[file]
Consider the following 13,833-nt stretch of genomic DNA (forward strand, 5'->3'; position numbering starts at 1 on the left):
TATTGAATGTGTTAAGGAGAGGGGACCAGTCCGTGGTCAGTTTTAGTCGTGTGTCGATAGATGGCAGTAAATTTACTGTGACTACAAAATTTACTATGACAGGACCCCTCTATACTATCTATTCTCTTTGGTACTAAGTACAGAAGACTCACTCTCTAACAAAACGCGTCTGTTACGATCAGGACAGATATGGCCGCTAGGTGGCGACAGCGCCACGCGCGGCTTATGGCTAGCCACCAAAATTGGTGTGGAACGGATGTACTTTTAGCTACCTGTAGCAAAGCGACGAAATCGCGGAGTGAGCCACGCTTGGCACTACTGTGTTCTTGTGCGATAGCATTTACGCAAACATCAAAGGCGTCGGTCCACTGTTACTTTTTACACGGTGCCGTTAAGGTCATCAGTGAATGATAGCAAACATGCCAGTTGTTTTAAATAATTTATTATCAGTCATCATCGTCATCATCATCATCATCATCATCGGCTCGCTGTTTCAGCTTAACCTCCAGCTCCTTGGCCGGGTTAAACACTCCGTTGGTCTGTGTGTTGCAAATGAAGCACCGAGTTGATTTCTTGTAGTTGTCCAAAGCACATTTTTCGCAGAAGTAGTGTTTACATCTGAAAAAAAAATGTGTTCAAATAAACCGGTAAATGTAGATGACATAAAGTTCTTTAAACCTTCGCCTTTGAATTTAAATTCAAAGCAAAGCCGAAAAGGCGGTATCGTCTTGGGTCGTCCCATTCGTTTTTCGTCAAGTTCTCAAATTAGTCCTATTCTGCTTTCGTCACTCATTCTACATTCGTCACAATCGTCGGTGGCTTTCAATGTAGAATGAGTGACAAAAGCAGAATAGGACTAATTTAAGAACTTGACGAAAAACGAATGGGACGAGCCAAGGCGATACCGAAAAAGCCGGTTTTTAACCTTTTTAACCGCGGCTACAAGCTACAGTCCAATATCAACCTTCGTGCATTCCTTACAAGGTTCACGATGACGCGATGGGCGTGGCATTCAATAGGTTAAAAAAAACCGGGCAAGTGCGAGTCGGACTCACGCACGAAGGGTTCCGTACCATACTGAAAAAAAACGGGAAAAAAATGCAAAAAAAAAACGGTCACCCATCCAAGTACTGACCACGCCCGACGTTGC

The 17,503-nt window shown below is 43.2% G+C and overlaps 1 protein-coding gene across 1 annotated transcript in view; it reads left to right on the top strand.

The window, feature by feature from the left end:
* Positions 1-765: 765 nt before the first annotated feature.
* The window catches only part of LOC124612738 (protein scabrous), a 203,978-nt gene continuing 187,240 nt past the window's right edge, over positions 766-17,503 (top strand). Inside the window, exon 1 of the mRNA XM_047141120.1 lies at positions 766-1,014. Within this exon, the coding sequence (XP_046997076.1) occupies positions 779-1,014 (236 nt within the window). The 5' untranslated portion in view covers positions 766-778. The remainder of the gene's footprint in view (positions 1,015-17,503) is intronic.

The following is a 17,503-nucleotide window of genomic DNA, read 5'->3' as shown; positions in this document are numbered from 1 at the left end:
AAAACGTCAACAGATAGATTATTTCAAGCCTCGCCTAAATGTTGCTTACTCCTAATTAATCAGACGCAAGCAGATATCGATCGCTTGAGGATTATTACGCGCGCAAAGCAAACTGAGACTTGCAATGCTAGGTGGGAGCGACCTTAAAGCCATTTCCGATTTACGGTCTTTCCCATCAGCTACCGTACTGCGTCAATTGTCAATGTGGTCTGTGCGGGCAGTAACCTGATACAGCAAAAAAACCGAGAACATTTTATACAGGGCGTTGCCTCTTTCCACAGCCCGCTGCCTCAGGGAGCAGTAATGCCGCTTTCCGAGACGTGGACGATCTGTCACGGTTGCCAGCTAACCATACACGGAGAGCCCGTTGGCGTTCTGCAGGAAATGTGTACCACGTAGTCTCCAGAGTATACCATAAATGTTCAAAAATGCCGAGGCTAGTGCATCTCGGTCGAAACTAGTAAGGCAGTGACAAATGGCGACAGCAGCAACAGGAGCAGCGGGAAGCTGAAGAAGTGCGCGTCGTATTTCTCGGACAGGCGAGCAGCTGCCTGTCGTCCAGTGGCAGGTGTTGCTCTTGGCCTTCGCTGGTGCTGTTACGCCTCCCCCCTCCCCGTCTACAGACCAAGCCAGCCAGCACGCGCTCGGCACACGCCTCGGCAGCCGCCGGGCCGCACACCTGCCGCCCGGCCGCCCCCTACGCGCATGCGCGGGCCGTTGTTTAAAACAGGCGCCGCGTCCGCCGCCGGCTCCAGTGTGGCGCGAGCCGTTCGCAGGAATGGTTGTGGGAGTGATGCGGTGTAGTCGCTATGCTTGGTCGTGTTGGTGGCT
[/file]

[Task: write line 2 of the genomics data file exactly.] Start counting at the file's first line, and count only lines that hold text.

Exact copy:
TATTGAATGTGTTAAGGAGAGGGGACCAGTCCGTGGTCAGTTTTAGTCGTGTGTCGATAGATGGCAGTAAATTTACTGTGACTACAAAATTTACTATGACAGGACCCCTCTATACTATCTATTCTCTTTGGTACTAAGTACAGAAGACTCACTCTCTAACAAAACGCGTCTGTTACGATCAGGACAGATATGGCCGCTAGGTGGCGACAGCGCCACGCGCGGCTTATGGCTAGCCACCAAAATTGGTGTGGAACGGATGTACTTTTAGCTACCTGTAGCAAAGCGACGAAATCGCGGAGTGAGCCACGCTTGGCACTACTGTGTTCTTGTGCGATAGCATTTACGCAAACATCAAAGGCGTCGGTCCACTGTTACTTTTTACACGGTGCCGTTAAGGTCATCAGTGAATGATAGCAAACATGCCAGTTGTTTTAAATAATTTATTATCAGTCATCATCGTCATCATCATCATCATCATCATCGGCTCGCTGTTTCAGCTTAACCTCCAGCTCCTTGGCCGGGTTAAACACTCCGTTGGTCTGTGTGTTGCAAATGAAGCACCGAGTTGATTTCTTGTAGTTGTCCAAAGCACATTTTTCGCAGAAGTAGTGTTTACATCTGAAAAAAAAATGTGTTCAAATAAACCGGTAAATGTAGATGACATAAAGTTCTTTAAACCTTCGCCTTTGAATTTAAATTCAAAGCAAAGCCGAAAAGGCGGTATCGTCTTGGGTCGTCCCATTCGTTTTTCGTCAAGTTCTCAAATTAGTCCTATTCTGCTTTCGTCACTCATTCTACATTCGTCACAATCGTCGGTGGCTTTCAATGTAGAATGAGTGACAAAAGCAGAATAGGACTAATTTAAGAACTTGACGAAAAACGAATGGGACGAGCCAAGGCGATACCGAAAAAGCCGGTTTTTAACCTTTTTAACCGCGGCTACAAGCTACAGTCCAATATCAACCTTCGTGCATTCCTTACAAGGTTCACGATGACGCGATGGGCGTGGCATTCAATAGGTTAAAAAAAACCGGGCAAGTGCGAGTCGGACTCACGCACGAAGGGTTCCGTACCATACTGAAAAAAAACGGGAAAAAAATGCAAAAAAAAAACGGTCACCCATCCAAGTACTGACCACGCCCGACGTTGC